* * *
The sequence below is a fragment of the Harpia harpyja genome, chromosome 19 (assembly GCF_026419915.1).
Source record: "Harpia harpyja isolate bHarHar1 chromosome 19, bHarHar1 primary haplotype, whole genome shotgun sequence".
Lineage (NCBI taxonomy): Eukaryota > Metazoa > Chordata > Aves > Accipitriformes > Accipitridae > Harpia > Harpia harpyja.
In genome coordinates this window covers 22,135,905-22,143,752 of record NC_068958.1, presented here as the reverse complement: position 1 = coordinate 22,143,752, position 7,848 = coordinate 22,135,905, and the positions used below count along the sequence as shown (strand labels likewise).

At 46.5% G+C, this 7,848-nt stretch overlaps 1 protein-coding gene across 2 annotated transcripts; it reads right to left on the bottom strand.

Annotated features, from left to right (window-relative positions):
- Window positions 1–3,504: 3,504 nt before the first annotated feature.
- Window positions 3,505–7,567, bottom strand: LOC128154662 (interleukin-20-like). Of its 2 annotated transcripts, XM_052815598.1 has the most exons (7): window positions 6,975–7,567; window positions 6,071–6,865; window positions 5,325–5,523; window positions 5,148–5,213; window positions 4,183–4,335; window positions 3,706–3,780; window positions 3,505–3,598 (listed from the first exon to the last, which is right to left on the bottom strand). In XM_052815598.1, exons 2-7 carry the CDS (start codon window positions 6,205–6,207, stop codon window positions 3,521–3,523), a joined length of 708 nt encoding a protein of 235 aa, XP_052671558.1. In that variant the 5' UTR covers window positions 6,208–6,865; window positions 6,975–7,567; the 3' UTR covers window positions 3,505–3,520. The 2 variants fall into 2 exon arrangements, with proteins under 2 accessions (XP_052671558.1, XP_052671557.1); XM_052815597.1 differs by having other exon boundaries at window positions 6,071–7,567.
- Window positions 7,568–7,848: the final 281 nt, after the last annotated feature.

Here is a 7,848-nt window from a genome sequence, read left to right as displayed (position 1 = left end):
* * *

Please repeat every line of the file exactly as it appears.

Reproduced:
The sequence below is a fragment of the Harpia harpyja genome, chromosome 19 (assembly GCF_026419915.1).
Source record: "Harpia harpyja isolate bHarHar1 chromosome 19, bHarHar1 primary haplotype, whole genome shotgun sequence".
Lineage (NCBI taxonomy): Eukaryota > Metazoa > Chordata > Aves > Accipitriformes > Accipitridae > Harpia > Harpia harpyja.
In genome coordinates this window covers 22,135,905-22,143,752 of record NC_068958.1, presented here as the reverse complement: position 1 = coordinate 22,143,752, position 7,848 = coordinate 22,135,905, and the positions used below count along the sequence as shown (strand labels likewise).

At 46.5% G+C, this 7,848-nt stretch overlaps 1 protein-coding gene across 2 annotated transcripts; it reads right to left on the bottom strand.

Annotated features, from left to right (window-relative positions):
- Window positions 1–3,504: 3,504 nt before the first annotated feature.
- Window positions 3,505–7,567, bottom strand: LOC128154662 (interleukin-20-like). Of its 2 annotated transcripts, XM_052815598.1 has the most exons (7): window positions 6,975–7,567; window positions 6,071–6,865; window positions 5,325–5,523; window positions 5,148–5,213; window positions 4,183–4,335; window positions 3,706–3,780; window positions 3,505–3,598 (listed from the first exon to the last, which is right to left on the bottom strand). In XM_052815598.1, exons 2-7 carry the CDS (start codon window positions 6,205–6,207, stop codon window positions 3,521–3,523), a joined length of 708 nt encoding a protein of 235 aa, XP_052671558.1. In that variant the 5' UTR covers window positions 6,208–6,865; window positions 6,975–7,567; the 3' UTR covers window positions 3,505–3,520. The 2 variants fall into 2 exon arrangements, with proteins under 2 accessions (XP_052671558.1, XP_052671557.1); XM_052815597.1 differs by having other exon boundaries at window positions 6,071–7,567.
- Window positions 7,568–7,848: the final 281 nt, after the last annotated feature.

Here is a 7,848-nt window from a genome sequence, read left to right as displayed (position 1 = left end):